Race report: Silverstone Half Marathon

Sunday 13th March marked the beginning of race season for many this year, as runners up and down the country headed to a start line on that crisp Spring morning.

For me, the day was extra special because I achieved my number one goal of 2016: taking part in my very first half marathon.



It was a cold, foggy morning when we headed to a different sort of race track. That is, the sort that Lewis Hamilton usually zips around. In a car. Yep, I'd be running the Silverstone Half, and with my friend Hazel by my side.

We'd raced together once before and I was glad she was with me to subdue my race day nerves. In fact, I've never felt so relaxed before a race, even though I still wasn't entirely convinced I'd make it round the course. My longest run was 9 miles and that alone felt like it may have pushed my legs to their limit. My goal, then, was simply to make it around the course, however long it took.

The beginning of my marathon-long packing session

Silverstone was the first race I'd done that involved travelling some distance and staying in a hotel the night before. Dinner and breakfast was an interesting challenge; poring over menus and weighing up what deviated the least from our pre-race diets. In my typical OCD preparation, I'd packed half my kitchen just in case...

Race day morning, we were both relieved to get stuck in traffic en route. The wind was bitterly cold and staying in a warm car for as long as possible wasn't a bad thing. Weather reports suggested the sun would burn off the fog to make it a pleasant, sunny day, but it wasn't until the race started that we began to feel the warm rays on our numb faces. (By the end of the race I was covered in freckles and had a perfect headband tan-line on my forehead that lasted a week).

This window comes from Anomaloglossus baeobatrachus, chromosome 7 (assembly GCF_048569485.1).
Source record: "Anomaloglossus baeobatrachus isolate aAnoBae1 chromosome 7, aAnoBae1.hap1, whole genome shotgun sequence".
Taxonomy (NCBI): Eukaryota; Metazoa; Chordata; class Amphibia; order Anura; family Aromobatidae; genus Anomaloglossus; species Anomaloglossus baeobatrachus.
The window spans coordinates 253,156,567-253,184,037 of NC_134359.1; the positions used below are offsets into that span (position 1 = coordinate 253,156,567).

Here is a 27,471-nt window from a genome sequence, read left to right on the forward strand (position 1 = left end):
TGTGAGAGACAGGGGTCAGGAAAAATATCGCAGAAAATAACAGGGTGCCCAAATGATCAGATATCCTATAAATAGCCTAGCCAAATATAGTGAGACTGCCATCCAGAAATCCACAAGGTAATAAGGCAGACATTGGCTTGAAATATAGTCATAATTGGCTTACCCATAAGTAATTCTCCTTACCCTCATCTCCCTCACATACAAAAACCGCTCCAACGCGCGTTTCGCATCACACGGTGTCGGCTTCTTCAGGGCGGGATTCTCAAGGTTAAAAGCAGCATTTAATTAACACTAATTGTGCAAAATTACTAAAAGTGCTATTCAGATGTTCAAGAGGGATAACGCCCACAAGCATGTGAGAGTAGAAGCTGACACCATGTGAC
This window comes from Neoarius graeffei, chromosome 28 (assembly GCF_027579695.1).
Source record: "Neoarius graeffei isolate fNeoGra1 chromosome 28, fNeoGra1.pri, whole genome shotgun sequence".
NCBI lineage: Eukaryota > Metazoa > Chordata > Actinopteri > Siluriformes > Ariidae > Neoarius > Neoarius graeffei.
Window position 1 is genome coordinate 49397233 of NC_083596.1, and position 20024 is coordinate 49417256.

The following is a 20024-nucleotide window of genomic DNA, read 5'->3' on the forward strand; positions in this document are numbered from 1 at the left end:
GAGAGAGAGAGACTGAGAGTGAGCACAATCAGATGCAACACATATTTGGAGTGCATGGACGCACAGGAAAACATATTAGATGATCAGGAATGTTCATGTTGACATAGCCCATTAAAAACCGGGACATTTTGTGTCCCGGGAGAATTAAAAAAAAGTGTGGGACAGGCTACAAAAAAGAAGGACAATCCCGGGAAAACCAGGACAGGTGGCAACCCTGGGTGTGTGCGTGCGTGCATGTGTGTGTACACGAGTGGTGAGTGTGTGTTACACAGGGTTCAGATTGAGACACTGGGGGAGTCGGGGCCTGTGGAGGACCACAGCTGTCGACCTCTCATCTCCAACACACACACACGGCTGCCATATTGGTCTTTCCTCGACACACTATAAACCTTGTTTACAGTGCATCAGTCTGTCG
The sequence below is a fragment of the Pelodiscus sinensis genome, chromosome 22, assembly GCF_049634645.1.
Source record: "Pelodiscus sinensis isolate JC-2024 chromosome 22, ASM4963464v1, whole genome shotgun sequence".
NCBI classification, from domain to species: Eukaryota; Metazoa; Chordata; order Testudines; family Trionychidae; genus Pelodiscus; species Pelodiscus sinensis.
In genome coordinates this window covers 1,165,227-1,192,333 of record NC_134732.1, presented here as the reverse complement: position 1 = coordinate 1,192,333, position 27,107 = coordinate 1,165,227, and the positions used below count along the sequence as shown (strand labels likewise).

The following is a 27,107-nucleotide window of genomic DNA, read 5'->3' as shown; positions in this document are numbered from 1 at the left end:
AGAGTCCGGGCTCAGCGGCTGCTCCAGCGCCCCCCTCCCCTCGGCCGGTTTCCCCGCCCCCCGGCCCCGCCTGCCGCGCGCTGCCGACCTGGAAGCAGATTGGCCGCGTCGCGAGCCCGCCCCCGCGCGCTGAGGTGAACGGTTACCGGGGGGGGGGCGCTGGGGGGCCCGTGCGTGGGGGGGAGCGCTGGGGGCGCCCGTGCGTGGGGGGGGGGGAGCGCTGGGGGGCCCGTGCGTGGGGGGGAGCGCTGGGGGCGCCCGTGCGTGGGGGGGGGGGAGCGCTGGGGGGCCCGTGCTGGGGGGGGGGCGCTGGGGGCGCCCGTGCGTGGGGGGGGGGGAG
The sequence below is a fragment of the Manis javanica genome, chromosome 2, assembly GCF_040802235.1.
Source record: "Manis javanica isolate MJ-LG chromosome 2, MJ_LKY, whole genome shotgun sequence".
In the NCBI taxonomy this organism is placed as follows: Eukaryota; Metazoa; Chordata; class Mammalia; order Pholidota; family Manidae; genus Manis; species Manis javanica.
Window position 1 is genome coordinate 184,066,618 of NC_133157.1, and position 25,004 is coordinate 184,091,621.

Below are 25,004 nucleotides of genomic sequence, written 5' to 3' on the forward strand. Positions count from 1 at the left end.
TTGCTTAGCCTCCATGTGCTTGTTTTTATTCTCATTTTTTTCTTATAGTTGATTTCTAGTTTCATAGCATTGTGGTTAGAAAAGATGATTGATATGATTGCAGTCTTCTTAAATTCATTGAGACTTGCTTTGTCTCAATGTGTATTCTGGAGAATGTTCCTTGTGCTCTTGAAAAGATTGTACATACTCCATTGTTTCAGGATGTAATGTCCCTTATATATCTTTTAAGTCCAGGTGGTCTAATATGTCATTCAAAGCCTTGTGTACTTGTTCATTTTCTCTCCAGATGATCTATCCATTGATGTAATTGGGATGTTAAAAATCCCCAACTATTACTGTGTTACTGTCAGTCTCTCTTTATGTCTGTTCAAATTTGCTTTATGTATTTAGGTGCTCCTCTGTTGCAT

Pre-race control

There's no two ways about it: running Silverstone with a friend made it infinitely more fun. The race did have a great atmosphere, I especially loved the music and the drummers, but I found it lacking in some ways. I wondered if Welsh folk are generally friendlier and more likely to strike up conversations with strangers. One guy made a cruel comment about someone's weight, which left a bitter taste in my mouth. Rule Number One of racing is to respect your fellow runners.

That aside, the crowd was fantastic and supportive, and the high I felt as a spectator told me I'd done ten miles will stay with me forever. Ten miles! An achievement in itself for me, and the first time I actually thought I could do this. With just three miles left, it's a walk in the park...

Running (backwards) through the Pits

Well, that last 5K did turn into a walk. My knee was asking me to take more frequent walking breaks. Then Hazel's lower back went and I panicked when I realised I'd lost her in a flurry of runners. I slowly headed back and found her. She kept apologising and urged me to go on, but I wasn't having it. I thought I'd be the one slowing us down and was counting on Hazel to stay by my side. There was no way I was leaving Hazel when she'd been so supportive for me.

It was at that moment I realised what was most important to me, after all that training, hard work and endless doubts: running this race with a dear friend, helping each other when we needed it, enjoying each other's company and having fun was why I was here. Neither of us had set a target finishing time, but were pleased when we calculated we'd finish in 2:30. Suddenly that didn't matter anymore. Instead, we walked, jogged, talked, laughed and danced to the YMCA in the finishing straight in 2:48. I couldn't have asked for a better introduction to the world of half marathons.



Race highs: Running on a Formula 1 circuit, especially thought the Pits (complete with commentary from Hazel). Even if you're not a big F1 fan, it's exciting to be on such an unusual race course.

Race lows: It's a bit boring on the outer lap behind the spectator stands, and the ground is a bit uneven round there.

Goodies: Awesome medal, decent snacks, water, Lucozade and, oddly, a can of men's deodorant (probably due to the unequal ratio of male to female runners).

Do this race: If you're looking for a mainly flat course with unique access to a world-famous location.

Mission complete


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